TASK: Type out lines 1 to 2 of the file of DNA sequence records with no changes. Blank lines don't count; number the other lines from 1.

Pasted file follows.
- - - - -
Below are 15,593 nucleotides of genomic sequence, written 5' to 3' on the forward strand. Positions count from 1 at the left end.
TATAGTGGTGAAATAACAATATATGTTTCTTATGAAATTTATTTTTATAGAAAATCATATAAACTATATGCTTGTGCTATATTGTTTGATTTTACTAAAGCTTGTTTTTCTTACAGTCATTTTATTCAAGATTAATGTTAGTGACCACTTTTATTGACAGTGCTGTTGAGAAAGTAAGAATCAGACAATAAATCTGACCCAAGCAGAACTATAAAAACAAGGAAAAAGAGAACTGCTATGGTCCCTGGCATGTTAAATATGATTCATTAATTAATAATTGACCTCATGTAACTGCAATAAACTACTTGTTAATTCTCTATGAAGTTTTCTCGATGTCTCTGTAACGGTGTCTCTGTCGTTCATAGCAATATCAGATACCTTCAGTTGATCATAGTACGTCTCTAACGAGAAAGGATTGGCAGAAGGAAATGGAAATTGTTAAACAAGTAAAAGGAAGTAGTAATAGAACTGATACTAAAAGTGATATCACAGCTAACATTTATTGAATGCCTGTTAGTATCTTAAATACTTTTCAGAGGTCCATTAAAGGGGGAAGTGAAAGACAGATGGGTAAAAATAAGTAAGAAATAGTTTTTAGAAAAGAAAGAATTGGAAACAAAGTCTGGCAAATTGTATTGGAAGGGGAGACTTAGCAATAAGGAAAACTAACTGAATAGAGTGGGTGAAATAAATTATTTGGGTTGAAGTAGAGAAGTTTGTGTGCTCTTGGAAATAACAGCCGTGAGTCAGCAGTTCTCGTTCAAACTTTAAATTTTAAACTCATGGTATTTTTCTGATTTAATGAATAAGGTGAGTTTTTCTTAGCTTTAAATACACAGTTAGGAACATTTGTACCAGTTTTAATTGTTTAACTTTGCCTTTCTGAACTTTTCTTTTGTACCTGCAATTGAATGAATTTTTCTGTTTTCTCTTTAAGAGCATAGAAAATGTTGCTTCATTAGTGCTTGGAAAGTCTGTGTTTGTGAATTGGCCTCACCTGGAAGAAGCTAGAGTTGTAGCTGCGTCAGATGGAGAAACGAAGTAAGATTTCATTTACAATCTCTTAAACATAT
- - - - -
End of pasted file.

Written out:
Below are 15,593 nucleotides of genomic sequence, written 5' to 3' on the forward strand. Positions count from 1 at the left end.
TATAGTGGTGAAATAACAATATATGTTTCTTATGAAATTTATTTTTATAGAAAATCATATAAACTATATGCTTGTGCTATATTGTTTGATTTTACTAAAGCTTGTTTTTCTTACAGTCATTTTATTCAAGATTAATGTTAGTGACCACTTTTATTGACAGTGCTGTTGAGAAAGTAAGAATCAGACAATAAATCTGACCCAAGCAGAACTATAAAAACAAGGAAAAAGAGAACTGCTATGGTCCCTGGCATGTTAAATATGATTCATTAATTAATAATTGACCTCATGTAACTGCAATAAACTACTTGTTAATTCTCTATGAAGTTTTCTCGATGTCTCTGTAACGGTGTCTCTGTCGTTCATAGCAATATCAGATACCTTCAGTTGATCATAGTACGTCTCTAACGAGAAAGGATTGGCAGAAGGAAATGGAAATTGTTAAACAAGTAAAAGGAAGTAGTAATAGAACTGATACTAAAAGTGATATCACAGCTAACATTTATTGAATGCCTGTTAGTATCTTAAATACTTTTCAGAGGTCCATTAAAGGGGGAAGTGAAAGACAGATGGGTAAAAATAAGTAAGAAATAGTTTTTAGAAAAGAAAGAATTGGAAACAAAGTCTGGCAAATTGTATTGGAAGGGGAGACTTAGCAATAAGGAAAACTAACTGAATAGAGTGGGTGAAATAAATTATTTGGGTTGAAGTAGAGAAGTTTGTGTGCTCTTGGAAATAACAGCCGTGAGTCAGCAGTTCTCGTTCAAACTTTAAATTTTAAACTCATGGTATTTTTCTGATTTAATGAATAAGGTGAGTTTTTCTTAGCTTTAAATACACAGTTAGGAACATTTGTACCAGTTTTAATTGTTTAACTTTGCCTTTCTGAACTTTTCTTTTGTACCTGCAATTGAATGAATTTTTCTGTTTTCTCTTTAAGAGCATAGAAAATGTTGCTTCATTAGTGCTTGGAAAGTCTGTGTTTGTGAATTGGCCTCACCTGGAAGAAGCTAGAGTTGTAGCTGCGTCAGATGGAGAAACGAAGTAAGATTTCATTTACAATCTCTTAAACATAT